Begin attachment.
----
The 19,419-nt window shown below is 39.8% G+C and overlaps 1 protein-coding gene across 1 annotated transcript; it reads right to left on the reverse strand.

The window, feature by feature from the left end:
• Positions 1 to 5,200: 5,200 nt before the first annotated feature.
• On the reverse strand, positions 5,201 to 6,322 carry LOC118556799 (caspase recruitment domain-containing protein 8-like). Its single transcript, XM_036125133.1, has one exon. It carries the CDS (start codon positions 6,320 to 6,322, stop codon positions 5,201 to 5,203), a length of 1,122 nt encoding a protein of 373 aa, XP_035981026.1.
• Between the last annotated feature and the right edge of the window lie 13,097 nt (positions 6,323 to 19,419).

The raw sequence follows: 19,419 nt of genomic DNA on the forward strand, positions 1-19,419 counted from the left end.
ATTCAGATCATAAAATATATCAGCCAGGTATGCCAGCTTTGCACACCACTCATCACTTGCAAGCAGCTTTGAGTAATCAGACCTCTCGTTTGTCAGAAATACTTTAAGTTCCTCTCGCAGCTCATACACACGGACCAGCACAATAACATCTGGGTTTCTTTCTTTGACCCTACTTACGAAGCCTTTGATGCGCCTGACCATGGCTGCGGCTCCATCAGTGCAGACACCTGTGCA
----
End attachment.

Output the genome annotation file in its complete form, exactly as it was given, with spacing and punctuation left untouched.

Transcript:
The 19,419-nt window shown below is 39.8% G+C and overlaps 1 protein-coding gene across 1 annotated transcript; it reads right to left on the reverse strand.

The window, feature by feature from the left end:
• Positions 1 to 5,200: 5,200 nt before the first annotated feature.
• On the reverse strand, positions 5,201 to 6,322 carry LOC118556799 (caspase recruitment domain-containing protein 8-like). Its single transcript, XM_036125133.1, has one exon. It carries the CDS (start codon positions 6,320 to 6,322, stop codon positions 5,201 to 5,203), a length of 1,122 nt encoding a protein of 373 aa, XP_035981026.1.
• Between the last annotated feature and the right edge of the window lie 13,097 nt (positions 6,323 to 19,419).

The raw sequence follows: 19,419 nt of genomic DNA on the forward strand, positions 1-19,419 counted from the left end.
ATTCAGATCATAAAATATATCAGCCAGGTATGCCAGCTTTGCACACCACTCATCACTTGCAAGCAGCTTTGAGTAATCAGACCTCTCGTTTGTCAGAAATACTTTAAGTTCCTCTCGCAGCTCATACACACGGACCAGCACAATAACATCTGGGTTTCTTTCTTTGACCCTACTTACGAAGCCTTTGATGCGCCTGACCATGGCTGCGGCTCCATCAGTGCAGACACCTGTGCA